Do you have an update on the Tarahumara and have you been back to Mexico since the book has been published? Also, what your thoughts on stretching and core work to reduce/prevent injuries, Iím guessing the Tarahumara donít stretch for 20 minutes after a long run or do crunches.

    The book only came out in May, so I havenít been able to get back to the Canyons since then. I hear from Caballo often, and Iím psyched that heís not only putting the race on again this year, but expecting a staggering number of runners --- hundreds of Tarahumara and more than 60 of us non-Tarahumara folks. As for Tarahumara warm-ups, Caballo likes to say that the Tarahumara stretch is otherwise known as a nap.

    Whatís next for Christopher McDougall, are you working on a new book? Have you had any offers to turn the book into a movie?

    Yes, Iím working on a new book now that I think and hope has as much good raw material as ďBorn to Run.Ē Iím hideously slow and doubt-plagued, so it wonít be out the door for another two years. Film rights for Born to Run were acquired by the same producer who did the Bourne movies and Benjamin Button, but Iíve got no clue what happens next.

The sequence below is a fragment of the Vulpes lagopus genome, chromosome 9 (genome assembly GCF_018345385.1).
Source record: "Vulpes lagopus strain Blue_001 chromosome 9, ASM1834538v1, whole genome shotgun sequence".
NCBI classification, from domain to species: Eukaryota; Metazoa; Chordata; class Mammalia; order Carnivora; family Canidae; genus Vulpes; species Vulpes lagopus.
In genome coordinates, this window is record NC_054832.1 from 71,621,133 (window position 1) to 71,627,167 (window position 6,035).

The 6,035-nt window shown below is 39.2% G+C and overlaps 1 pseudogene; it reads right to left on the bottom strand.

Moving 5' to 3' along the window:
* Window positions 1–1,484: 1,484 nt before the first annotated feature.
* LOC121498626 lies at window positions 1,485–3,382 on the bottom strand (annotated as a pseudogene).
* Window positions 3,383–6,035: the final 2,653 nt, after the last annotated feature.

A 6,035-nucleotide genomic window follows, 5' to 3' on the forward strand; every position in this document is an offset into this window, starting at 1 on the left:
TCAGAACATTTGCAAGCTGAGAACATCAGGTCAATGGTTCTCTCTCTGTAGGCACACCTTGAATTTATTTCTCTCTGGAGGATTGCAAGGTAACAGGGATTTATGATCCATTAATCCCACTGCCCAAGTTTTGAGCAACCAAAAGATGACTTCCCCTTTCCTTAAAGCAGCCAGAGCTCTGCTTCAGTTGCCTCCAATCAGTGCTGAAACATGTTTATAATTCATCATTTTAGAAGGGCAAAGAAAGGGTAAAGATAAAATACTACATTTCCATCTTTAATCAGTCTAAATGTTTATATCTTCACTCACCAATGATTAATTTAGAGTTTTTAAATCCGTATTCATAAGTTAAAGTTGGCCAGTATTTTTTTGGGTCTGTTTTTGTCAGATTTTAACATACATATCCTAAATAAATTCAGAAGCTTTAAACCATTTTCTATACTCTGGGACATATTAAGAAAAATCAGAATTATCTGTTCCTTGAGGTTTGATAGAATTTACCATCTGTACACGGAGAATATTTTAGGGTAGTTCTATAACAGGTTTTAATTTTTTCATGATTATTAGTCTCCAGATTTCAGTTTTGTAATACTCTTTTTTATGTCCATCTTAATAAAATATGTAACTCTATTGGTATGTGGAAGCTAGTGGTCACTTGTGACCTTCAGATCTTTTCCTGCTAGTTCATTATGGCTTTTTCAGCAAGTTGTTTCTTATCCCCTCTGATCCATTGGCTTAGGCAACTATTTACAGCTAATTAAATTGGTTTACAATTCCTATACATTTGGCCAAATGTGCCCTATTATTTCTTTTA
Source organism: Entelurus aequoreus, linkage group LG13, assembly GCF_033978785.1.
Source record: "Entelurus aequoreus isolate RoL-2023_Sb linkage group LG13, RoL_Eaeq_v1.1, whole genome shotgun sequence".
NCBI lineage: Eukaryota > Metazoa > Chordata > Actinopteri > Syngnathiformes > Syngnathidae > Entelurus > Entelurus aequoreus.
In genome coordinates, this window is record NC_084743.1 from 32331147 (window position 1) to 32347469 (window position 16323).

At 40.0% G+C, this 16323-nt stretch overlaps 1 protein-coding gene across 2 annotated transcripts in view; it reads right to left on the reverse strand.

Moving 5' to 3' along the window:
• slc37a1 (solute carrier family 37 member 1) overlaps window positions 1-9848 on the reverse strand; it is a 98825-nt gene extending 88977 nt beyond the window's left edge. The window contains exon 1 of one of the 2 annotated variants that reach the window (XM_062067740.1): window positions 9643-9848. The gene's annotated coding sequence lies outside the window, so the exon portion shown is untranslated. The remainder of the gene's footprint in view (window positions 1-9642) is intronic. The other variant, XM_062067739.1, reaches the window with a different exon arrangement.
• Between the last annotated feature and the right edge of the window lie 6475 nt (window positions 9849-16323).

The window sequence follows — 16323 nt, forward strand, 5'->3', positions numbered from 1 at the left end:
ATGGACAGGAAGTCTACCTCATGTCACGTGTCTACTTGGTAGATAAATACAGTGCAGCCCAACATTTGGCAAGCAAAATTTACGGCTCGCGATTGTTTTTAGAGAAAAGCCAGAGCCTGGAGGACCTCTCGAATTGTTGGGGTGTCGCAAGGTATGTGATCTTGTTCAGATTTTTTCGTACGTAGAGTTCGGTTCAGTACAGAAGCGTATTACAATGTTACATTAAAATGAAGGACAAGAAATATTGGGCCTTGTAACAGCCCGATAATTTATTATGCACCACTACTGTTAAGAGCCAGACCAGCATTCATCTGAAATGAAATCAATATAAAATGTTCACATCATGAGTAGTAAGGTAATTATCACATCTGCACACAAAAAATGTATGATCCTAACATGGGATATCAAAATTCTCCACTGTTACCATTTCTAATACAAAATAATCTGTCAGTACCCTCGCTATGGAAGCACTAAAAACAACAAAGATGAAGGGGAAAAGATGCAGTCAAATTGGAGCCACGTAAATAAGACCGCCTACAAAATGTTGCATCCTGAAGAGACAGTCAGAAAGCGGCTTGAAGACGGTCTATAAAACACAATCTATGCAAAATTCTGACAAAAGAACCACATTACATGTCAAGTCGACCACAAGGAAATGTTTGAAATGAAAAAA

Lastly, do you have any racing plans for 2010 and how has your current running been going? I know you mentioned to me an email that you had broken your small toe twice while running on trails in the Vibrams at night, has that made you switch over to a pair of Brooks Beast?

    Yup, that is one drawback of the Fivefingers: they donít mix well with testosterone. Twice, I was pushing too hard on a rocky trail as the sun was going down, and twice Iíve snapped my little toe (once on either foot). I thought I was the only dumbass out there with that problem, but Iíve heard itís happened to a few other guys as well. I met a Special Forces officer in North Carolina recently whoíd done the exact same thing, and we both agreed that there is no greater pain-per-square-inch than smashing the tar out of your pinkie. The good news is, you can still run with a broken toe in either bare feet or open-toed sandals. The first time I broke a toe, I ran a 10k trail race 3 days later in my bare feet. The second time, I went trail-running the next day in a pair of Tevas with no trouble. Iíve been having a great year of running, apart from the fractures, and itís been a blast to just charge out the door every day with no thoughts of distance, or destination, or upcoming races. Just having fun.
    Comments 7 Comments
    1. georgezack's Avatar
      georgezack -
      Like many other things in life, we seem to have lost the forest for the trees here ...